Do I bother saving for retirement? Is having kids okay? If it goes bad, is it going to go bad fast enough that the brief suffering of children is an acceptable risk? What do I say to the people that trust me when they ask me for my true thoughts, when I know there's a good chance they'll believe me? Is it enough to say, "if you're not in a position to move the needle, just live for the future where you still exist, because that's the only future where you can have regrets?" Is that comforting?

If you stare at what it means for things like tuberculosis, malaria, aging, or any of the other old monsters we haven't yet extinguished to still exist, you know that we're allowed to lose.

If you put the button in front of me to summon up a random AGI of the kind that would seem to follow from today's lackadaisical approaches, I couldn't press it yet. Even knowing that the potential upside is the end of those old monsters. Even knowing that by choosing not to press it, I need to be ready to face down the mother cradling the corpse of their infant child asking me why I didn't do something when I had the power to do so.

Because it can be worse.

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4 comments, sorted by Click to highlight new comments since: Today at 6:47 AM

This nicely sums up the feeling of "excitement" I get when thinking about this sort of thing too. It's more of an anxiety really. I agree it's very related to the feeling of COVID-19 as it was unfolding in the first weeks of February and March 2020. It's also similar to the feeling I got when Trump was elected, or on Jan 6. It's just this feeling like something big and momentous is happening or is about to happen. That all of a sudden something totally consequential that you hadn't previously considered is coming to pass. It's a weird, doom-y sort of feeling.

Yup. I'd liken it to the surreality of a bad dream where something irrevocable happens, except there's no waking up.

Don't worry, as soon as AGI goes live we'll all have a peaceful, eternal rest.

Different parts of me get excited about this in different directions.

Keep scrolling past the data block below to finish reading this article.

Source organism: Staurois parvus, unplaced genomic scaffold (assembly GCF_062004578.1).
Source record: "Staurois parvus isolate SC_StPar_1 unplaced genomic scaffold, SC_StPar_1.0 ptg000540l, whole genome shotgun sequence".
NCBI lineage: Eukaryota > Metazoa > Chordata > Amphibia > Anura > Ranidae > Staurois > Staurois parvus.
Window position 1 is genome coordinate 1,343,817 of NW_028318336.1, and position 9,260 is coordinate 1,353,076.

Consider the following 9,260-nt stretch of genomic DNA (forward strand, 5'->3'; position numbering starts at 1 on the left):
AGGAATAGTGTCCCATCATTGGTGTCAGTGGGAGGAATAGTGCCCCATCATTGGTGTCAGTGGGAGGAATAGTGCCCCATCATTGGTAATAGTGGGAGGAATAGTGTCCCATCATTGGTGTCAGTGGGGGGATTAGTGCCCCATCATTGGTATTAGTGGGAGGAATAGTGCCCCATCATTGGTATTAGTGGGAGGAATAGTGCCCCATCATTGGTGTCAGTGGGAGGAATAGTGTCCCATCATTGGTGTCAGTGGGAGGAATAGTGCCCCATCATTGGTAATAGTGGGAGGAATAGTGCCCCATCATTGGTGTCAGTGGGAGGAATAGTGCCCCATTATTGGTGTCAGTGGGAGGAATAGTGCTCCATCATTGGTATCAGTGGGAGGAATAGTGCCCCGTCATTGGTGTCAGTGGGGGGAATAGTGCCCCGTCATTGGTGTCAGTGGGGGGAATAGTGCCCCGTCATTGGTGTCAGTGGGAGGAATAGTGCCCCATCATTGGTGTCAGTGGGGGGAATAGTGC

On the one hand, I see AI alignment as highly solvable. When I scan out among a dozen different subdisciplines in machine learning, generative modeling, natural language processing, cognitive science, computational neuroscience, predictive coding, etc., I feel like I can sense the faint edges of a solution to alignment that is already holographically distributed among collective humanity.

Getting AGI that has the same natural abstractions that biological brains converge on, that uses interpretable computational architectures for explicit reasoning, that continuously improves its internal predictive models of the needs and goals of other agents within its sphere of control and uses these models to motivate its own behavior in a self-correcting loop of corrigibility, that cares about the long-term survival of humanity and the whole biosphere; all of this seems like it is achievable within the next 10-20 years if we could just get all the right people working together on it. And I'm excited at the prospect that we could be part of seeing this vision come to fruition.

On the other hand, I realize that humanity is full of bad faith actors and otherwise good people whose agendas are constrained by perverse local incentives. Right now, deep learning is prone to fall to adversarial examples, completely failing to recognize what it's looking at when the texture changes slightly. Natural language understanding is still brittle, with transformer models probably being a bit too general-purpose for their own good. Reinforcement learning still falls prey to Goodharting, which would almost certainly lead to disaster if scaled up sufficiently. Honestly, I don't want to see an AGI emerge that's based on current paradigms just hacked together into something that seems to work. But I see groups moving in that direction anyway.

Without an alignment-adjacent paradigm shift that offers competitive performance over existing models, the major developers of AI are going to continue down a dangerous path, while no one else has the resources to compete. In this light, seeing the rapid progress of the last decade from Alex-Net to GPT-3 and DALLE-2 creates the sort of foreboding excitement that you talked about here. The train is barreling forward at an accelerating pace, and reasonable voices may not be loud enough over the roar of the engines to get the conductor to switch tracks before we plunge over a cliff.

I'm excited for the possibilities of AGI as I idealize it. I'm dreading the likelihood of a dystopic future with no escape if existing AI paradigms take over the world. The question becomes, how do we switch tracks?